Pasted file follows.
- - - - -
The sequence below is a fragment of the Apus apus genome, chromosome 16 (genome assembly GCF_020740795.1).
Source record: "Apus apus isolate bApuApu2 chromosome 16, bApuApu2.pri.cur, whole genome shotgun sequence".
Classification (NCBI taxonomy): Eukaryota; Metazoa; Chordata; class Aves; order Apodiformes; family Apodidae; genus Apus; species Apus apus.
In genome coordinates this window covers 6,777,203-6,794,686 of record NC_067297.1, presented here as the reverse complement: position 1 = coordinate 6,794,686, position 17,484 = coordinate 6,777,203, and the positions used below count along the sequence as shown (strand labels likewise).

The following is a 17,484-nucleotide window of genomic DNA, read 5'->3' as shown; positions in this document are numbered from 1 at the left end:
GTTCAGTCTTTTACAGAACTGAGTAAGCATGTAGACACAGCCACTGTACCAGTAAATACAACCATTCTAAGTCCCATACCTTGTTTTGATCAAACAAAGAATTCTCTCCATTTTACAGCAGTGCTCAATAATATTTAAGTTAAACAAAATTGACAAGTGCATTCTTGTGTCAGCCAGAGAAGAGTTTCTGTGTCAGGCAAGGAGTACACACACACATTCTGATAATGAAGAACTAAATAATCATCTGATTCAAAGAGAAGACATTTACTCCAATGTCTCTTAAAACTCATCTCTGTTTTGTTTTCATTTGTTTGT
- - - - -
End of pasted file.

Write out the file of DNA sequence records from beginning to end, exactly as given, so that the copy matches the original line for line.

The sequence below is a fragment of the Apus apus genome, chromosome 16 (genome assembly GCF_020740795.1).
Source record: "Apus apus isolate bApuApu2 chromosome 16, bApuApu2.pri.cur, whole genome shotgun sequence".
Classification (NCBI taxonomy): Eukaryota; Metazoa; Chordata; class Aves; order Apodiformes; family Apodidae; genus Apus; species Apus apus.
In genome coordinates this window covers 6,777,203-6,794,686 of record NC_067297.1, presented here as the reverse complement: position 1 = coordinate 6,794,686, position 17,484 = coordinate 6,777,203, and the positions used below count along the sequence as shown (strand labels likewise).

The following is a 17,484-nucleotide window of genomic DNA, read 5'->3' as shown; positions in this document are numbered from 1 at the left end:
GTTCAGTCTTTTACAGAACTGAGTAAGCATGTAGACACAGCCACTGTACCAGTAAATACAACCATTCTAAGTCCCATACCTTGTTTTGATCAAACAAAGAATTCTCTCCATTTTACAGCAGTGCTCAATAATATTTAAGTTAAACAAAATTGACAAGTGCATTCTTGTGTCAGCCAGAGAAGAGTTTCTGTGTCAGGCAAGGAGTACACACACACATTCTGATAATGAAGAACTAAATAATCATCTGATTCAAAGAGAAGACATTTACTCCAATGTCTCTTAAAACTCATCTCTGTTTTGTTTTCATTTGTTTGT